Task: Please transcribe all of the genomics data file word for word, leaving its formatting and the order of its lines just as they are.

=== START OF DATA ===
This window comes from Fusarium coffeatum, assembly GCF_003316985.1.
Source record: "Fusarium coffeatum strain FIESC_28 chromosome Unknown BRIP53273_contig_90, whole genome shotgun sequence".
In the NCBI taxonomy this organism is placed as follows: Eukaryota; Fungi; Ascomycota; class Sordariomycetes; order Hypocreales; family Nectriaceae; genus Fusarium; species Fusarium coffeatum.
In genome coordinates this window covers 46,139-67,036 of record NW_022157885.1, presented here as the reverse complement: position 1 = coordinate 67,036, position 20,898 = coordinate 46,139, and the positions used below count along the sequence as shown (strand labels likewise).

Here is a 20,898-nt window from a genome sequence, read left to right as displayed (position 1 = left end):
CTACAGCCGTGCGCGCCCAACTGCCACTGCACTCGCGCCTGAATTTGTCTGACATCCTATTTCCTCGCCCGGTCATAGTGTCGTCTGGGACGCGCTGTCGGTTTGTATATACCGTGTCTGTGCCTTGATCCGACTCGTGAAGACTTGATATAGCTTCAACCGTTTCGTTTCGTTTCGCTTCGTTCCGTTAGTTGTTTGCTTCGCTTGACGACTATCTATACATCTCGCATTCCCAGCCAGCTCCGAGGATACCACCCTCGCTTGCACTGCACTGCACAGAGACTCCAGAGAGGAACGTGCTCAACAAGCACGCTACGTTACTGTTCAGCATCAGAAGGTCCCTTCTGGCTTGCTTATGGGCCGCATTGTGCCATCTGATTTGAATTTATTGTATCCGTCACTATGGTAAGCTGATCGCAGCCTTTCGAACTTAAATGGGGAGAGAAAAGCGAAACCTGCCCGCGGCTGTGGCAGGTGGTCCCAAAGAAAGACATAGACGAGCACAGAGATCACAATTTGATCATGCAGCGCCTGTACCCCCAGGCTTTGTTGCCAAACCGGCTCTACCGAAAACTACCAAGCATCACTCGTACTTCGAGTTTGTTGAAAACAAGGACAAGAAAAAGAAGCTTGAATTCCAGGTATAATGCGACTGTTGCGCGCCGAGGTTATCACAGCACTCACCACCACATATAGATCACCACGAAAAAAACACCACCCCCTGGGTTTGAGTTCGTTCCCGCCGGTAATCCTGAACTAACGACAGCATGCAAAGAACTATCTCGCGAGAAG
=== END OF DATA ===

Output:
This window comes from Fusarium coffeatum, assembly GCF_003316985.1.
Source record: "Fusarium coffeatum strain FIESC_28 chromosome Unknown BRIP53273_contig_90, whole genome shotgun sequence".
In the NCBI taxonomy this organism is placed as follows: Eukaryota; Fungi; Ascomycota; class Sordariomycetes; order Hypocreales; family Nectriaceae; genus Fusarium; species Fusarium coffeatum.
In genome coordinates this window covers 46,139-67,036 of record NW_022157885.1, presented here as the reverse complement: position 1 = coordinate 67,036, position 20,898 = coordinate 46,139, and the positions used below count along the sequence as shown (strand labels likewise).

Here is a 20,898-nt window from a genome sequence, read left to right as displayed (position 1 = left end):
CTACAGCCGTGCGCGCCCAACTGCCACTGCACTCGCGCCTGAATTTGTCTGACATCCTATTTCCTCGCCCGGTCATAGTGTCGTCTGGGACGCGCTGTCGGTTTGTATATACCGTGTCTGTGCCTTGATCCGACTCGTGAAGACTTGATATAGCTTCAACCGTTTCGTTTCGTTTCGCTTCGTTCCGTTAGTTGTTTGCTTCGCTTGACGACTATCTATACATCTCGCATTCCCAGCCAGCTCCGAGGATACCACCCTCGCTTGCACTGCACTGCACAGAGACTCCAGAGAGGAACGTGCTCAACAAGCACGCTACGTTACTGTTCAGCATCAGAAGGTCCCTTCTGGCTTGCTTATGGGCCGCATTGTGCCATCTGATTTGAATTTATTGTATCCGTCACTATGGTAAGCTGATCGCAGCCTTTCGAACTTAAATGGGGAGAGAAAAGCGAAACCTGCCCGCGGCTGTGGCAGGTGGTCCCAAAGAAAGACATAGACGAGCACAGAGATCACAATTTGATCATGCAGCGCCTGTACCCCCAGGCTTTGTTGCCAAACCGGCTCTACCGAAAACTACCAAGCATCACTCGTACTTCGAGTTTGTTGAAAACAAGGACAAGAAAAAGAAGCTTGAATTCCAGGTATAATGCGACTGTTGCGCGCCGAGGTTATCACAGCACTCACCACCACATATAGATCACCACGAAAAAAACACCACCCCCTGGGTTTGAGTTCGTTCCCGCCGGTAATCCTGAACTAACGACAGCATGCAAAGAACTATCTCGCGAGAAG